An aspiring journalist by day is paralyzed by prophetic dreams in: THE PHOENIX RISING: DESTINY CALLS

by Phenice Arielle

Verdict: THE PHOENIX RISING: DESTINY CALLS at its best is an innovative fantasy that succeeds beyond genres.

IR Rating



IR Rating

A fantastical adventure through a refreshingly creative and elaborate world, THE PHOENIX RISING: DESTINY CALLS is heavy on plot and light on logic.

During the day, Nanyamka Apiyo Morowa is an aspiring journalist studying at New York University, a friendly girl more commonly known as “Kay.” But at night, she’s paralyzed by prophetic dreams involving a jungle, a lion, and an ivory dagger. The dreams bother her, but it’s not until she runs—literally—into Callum that they become particularly problematic. As Kay and Callum fall in love, Kay’s dreams begin to disrupt her waking life. Instead of the recurring nightmare she has had since childhood, these new dreams involve disturbing images of Kay holding the lifeless body of her beloved. Kay cuts Callum out of her life in fear that the dreams will come true, and figures it will be easy to forget him while on a coveted journalism apprenticeship in South Africa. But the night before her flight her parents admit that they’ve kept Nanyamka’s heritage a secret: she is South African, adopted when her mother was killed in a building fire. Nanyamka is infuriated by her adopted parents’ deception and she leaves the country without saying goodbye—an act she will regret when she is kidnapped upon landing in Cape Town.

Nanyamka is soon rescued by a woman named Tuki and led with other refuges to “Ipharadisi,” the isiZulu word for paradise. In Ipharadisi, Nanyamka learns the true meaning of her dreams and of her name, and adjusts quickly to her new role in this new life.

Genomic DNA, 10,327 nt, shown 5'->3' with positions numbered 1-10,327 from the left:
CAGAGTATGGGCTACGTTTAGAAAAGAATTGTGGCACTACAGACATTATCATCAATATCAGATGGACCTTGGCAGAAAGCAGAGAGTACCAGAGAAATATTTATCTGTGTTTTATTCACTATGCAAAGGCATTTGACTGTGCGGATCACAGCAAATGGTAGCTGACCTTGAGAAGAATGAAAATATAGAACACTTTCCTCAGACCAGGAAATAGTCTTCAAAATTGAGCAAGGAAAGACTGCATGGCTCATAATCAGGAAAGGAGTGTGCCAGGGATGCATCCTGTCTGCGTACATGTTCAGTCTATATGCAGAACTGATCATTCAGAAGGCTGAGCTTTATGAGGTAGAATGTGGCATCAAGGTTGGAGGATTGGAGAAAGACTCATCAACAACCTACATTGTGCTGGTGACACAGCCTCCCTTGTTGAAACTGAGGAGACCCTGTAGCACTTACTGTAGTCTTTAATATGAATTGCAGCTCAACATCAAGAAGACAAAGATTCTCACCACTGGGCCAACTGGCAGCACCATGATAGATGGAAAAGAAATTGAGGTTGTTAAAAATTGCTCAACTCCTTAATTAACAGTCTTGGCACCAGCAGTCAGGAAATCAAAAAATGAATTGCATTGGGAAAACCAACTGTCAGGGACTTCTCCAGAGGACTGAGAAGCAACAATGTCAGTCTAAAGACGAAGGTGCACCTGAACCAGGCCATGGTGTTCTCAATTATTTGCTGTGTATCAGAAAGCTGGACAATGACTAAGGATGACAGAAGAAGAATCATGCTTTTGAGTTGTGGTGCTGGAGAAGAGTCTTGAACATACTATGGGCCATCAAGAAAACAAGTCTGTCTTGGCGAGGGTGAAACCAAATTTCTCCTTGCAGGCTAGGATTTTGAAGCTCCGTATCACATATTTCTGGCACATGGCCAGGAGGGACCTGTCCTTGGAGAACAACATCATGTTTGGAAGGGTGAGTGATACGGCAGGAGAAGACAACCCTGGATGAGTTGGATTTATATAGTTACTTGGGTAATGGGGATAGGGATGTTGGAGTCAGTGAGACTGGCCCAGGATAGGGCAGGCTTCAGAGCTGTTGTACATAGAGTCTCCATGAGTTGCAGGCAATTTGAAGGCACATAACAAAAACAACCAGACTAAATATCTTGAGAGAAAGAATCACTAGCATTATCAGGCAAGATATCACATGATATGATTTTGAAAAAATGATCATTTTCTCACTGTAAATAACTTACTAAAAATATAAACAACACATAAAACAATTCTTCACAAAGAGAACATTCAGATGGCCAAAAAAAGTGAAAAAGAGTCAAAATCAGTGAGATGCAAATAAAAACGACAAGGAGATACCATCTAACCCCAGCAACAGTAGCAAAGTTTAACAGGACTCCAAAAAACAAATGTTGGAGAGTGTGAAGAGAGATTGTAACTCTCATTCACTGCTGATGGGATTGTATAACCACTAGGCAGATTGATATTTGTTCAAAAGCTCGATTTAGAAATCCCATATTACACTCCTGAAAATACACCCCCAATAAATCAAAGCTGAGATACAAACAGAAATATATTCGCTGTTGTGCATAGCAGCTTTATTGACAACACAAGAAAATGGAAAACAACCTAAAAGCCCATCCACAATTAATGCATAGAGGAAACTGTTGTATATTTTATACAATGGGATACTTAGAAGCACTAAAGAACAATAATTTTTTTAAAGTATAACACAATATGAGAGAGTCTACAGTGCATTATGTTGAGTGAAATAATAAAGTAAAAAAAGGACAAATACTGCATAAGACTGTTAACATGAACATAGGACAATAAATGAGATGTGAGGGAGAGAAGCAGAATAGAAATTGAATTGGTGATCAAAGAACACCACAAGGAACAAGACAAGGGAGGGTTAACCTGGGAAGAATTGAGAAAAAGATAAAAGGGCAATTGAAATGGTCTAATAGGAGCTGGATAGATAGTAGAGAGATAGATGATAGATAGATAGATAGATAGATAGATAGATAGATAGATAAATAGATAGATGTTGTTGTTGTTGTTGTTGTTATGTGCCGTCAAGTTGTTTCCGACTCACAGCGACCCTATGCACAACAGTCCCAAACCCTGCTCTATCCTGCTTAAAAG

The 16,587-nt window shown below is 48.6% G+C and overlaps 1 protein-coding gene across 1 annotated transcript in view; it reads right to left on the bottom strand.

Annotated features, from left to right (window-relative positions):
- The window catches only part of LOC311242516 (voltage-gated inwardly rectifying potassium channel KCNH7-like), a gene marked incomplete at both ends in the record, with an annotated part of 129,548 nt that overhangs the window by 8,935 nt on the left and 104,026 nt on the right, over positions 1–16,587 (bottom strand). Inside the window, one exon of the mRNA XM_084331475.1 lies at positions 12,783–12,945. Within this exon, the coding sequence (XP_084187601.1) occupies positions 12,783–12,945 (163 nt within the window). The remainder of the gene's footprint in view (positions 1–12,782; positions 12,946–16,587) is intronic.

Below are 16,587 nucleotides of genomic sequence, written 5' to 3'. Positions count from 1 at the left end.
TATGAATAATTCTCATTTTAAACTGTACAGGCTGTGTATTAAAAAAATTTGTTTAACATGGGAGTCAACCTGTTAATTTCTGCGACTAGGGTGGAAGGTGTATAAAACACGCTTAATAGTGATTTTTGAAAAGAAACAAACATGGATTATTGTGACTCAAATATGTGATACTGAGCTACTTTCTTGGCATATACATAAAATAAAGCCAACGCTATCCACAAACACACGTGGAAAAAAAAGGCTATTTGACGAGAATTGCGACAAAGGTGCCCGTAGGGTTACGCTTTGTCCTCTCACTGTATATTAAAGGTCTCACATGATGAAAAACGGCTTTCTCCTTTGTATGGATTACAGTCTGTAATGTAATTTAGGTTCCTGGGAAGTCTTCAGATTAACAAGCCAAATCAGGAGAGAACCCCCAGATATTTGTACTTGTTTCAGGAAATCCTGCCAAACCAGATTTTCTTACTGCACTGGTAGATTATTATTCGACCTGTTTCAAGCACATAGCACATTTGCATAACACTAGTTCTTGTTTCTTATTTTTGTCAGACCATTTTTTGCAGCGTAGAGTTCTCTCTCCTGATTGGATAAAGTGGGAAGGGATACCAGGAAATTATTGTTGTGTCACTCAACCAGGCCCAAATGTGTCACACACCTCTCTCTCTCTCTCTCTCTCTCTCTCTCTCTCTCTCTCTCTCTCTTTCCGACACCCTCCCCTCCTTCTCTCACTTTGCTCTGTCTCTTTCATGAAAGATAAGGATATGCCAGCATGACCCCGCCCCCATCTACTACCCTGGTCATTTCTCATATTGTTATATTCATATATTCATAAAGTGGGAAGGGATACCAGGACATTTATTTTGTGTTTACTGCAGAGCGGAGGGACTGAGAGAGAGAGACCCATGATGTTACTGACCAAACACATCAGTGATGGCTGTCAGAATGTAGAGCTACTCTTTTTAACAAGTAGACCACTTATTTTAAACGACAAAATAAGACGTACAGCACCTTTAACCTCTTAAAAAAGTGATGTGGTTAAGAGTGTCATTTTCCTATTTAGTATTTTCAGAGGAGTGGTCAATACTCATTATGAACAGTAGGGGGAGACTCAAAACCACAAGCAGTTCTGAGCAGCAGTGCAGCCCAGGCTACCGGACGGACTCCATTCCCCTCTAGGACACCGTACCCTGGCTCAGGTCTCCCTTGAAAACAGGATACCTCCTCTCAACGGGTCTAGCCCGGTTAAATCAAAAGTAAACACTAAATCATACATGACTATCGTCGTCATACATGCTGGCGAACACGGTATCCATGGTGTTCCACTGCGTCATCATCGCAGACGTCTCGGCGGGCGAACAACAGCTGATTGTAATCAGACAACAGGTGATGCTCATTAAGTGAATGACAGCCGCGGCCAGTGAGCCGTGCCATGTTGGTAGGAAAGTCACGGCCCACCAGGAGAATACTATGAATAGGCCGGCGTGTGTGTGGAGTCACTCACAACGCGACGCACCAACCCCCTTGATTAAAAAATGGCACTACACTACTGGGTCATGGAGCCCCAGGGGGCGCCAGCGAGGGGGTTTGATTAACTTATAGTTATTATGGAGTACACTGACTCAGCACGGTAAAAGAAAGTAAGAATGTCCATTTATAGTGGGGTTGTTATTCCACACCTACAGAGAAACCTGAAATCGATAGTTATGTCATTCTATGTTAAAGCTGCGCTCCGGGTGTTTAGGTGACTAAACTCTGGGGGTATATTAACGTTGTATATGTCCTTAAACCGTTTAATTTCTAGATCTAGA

The second half of the book includes a lot more action and a very intricately designed world. The fantastical, complicated adventure can be overshadowed by undeveloped characters, narrative and plot. The use of South African landscape, Zulu history, and fantasy elements are all excellently balanced. It can be hard to follow the plot as the scenes snap disjointedly between locations and conversations, and there are many holes in logic, but most disappointing are the two-dimensional characters. Kay’s dual love interests, in particular, never develop personalities beyond their devotion to her. There are several well-plotted action sequences toward the end that all could have acted as conclusions, but the story drags farther into fantasy and ends on an odd cliffhanger.

THE PHOENIX RISING: DESTINY CALLS at its best is an innovative fantasy that succeeds beyond genres.


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